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It seems that once you hit the road, in the first few hours you get an uncontrollable urge to poop, but then your behind goes on strike. It can be very frustrating, but ever wonder why it happens?

After my recent experience with this on an 8-hour road trip across from South Carolina to Washington D.C., I decided to find out. It turns out there are 5 main culprits that prevent you from taking shits pooping.

The First 24 Hours

Stress – Many of the other aggravates listed below are directly related, and it’s what causes the initial “emptying phase”. Stress increases the sensitivity of the digestive track and the body responds by releasing the contents. After this initial phase, your body goes into a survival mode, slowing down digestion since it is energy consuming, it becomes less of a priority.

The 5 Main Culprits of Travelers’ Digestion

    1. Shifting Mealtimes – Your internal body clock is mainly regulated by your liver. Traveling changes eating schedules throwing your (daily) circadian rhythms out of whack. Moving across time zones has the same effect compounding the problem.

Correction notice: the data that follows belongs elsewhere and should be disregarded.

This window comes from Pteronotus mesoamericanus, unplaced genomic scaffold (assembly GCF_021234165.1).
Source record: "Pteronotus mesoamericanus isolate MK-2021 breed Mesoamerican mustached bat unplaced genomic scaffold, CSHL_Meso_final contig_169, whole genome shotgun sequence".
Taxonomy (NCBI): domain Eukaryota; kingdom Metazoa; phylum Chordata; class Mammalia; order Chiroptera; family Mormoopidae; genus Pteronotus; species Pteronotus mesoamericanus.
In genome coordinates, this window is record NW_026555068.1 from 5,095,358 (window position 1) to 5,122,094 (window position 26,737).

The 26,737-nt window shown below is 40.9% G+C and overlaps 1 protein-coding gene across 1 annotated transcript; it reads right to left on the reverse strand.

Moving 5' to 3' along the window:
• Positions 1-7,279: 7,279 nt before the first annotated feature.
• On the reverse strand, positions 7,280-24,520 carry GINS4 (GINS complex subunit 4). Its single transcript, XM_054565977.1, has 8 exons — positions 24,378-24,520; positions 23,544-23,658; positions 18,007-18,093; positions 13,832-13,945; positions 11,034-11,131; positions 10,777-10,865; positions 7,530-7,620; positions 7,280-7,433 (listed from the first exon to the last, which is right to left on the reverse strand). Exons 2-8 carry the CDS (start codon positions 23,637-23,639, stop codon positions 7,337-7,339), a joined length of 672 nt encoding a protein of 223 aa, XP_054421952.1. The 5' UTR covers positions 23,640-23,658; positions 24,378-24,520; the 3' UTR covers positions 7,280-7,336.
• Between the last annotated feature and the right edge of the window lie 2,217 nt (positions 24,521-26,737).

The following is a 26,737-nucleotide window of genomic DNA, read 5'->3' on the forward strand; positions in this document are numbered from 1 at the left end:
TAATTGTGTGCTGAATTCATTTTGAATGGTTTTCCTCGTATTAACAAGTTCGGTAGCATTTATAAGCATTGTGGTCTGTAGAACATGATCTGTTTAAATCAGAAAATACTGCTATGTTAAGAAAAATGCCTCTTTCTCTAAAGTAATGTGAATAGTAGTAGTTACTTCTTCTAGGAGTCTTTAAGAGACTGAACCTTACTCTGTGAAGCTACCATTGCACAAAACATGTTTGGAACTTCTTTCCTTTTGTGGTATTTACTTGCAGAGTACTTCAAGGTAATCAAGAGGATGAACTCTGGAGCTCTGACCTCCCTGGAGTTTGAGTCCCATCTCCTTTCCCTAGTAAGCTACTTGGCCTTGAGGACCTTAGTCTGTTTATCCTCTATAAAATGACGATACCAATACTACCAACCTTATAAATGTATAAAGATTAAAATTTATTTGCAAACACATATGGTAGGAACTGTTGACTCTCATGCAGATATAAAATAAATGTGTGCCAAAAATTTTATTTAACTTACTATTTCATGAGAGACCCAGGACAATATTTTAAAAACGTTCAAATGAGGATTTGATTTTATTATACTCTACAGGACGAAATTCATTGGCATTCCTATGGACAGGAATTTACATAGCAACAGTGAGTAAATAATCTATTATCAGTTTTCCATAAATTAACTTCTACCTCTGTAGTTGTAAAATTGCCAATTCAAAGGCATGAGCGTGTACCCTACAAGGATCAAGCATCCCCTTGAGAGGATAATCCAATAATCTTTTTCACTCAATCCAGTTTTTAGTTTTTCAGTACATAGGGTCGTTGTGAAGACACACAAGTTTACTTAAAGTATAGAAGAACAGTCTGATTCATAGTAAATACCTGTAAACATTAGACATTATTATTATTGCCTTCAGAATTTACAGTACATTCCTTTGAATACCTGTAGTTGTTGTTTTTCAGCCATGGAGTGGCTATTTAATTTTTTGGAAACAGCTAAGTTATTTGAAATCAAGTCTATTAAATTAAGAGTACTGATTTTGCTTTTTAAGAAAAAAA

2. Eating Junk – Airports, gas stations, and coffee houses don’t generally offer high-fiber, high-water content, low calorie foods. Aside from eating more because you’re off a regular eating schedule, stress increases cravings for sweet, flavorful, and high calorie starches.

  1. Dehydration – Less water in your system from drinking less water (or more alcohol), dry airplane cabin air, low-fiber foods forces your body to remove more and more water from your stool, constipating you further.
  2. Lack of Movement – Sitting in any chair for 8 hours driving, flying, or on a train is even less exercise than most of us get in an office chair all day. The more you move, the faster your metabolism gets, the less you move the slower it becomes. I’ve also heard claims this constipation culprit effects active people to a greater extent.
  3. Away From Home Theory – Once you leave home base, your bowels become more reluctant to let go. It takes several days before your mind becomes accustomed to pooping in new surroundings. An evolutionary response designed to keep us safe, the key is to go to the toilets that make you feel safe and are isolated from the crowds. Bringing a book or iPod can make a good distraction.
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Some Other Constipators

  • Unfamiliar foods
  • Not going when you can (holding in pee or poop)
  • A dramatic shift in climate

It’s difficult to avoid travelers’ constipation but you can prepare for it. Proper planning a few days before your trip can prevent constipation. Next week I’ll show you my personal checklist to keeping the motor running.

[photo by: Alexander Ekman]

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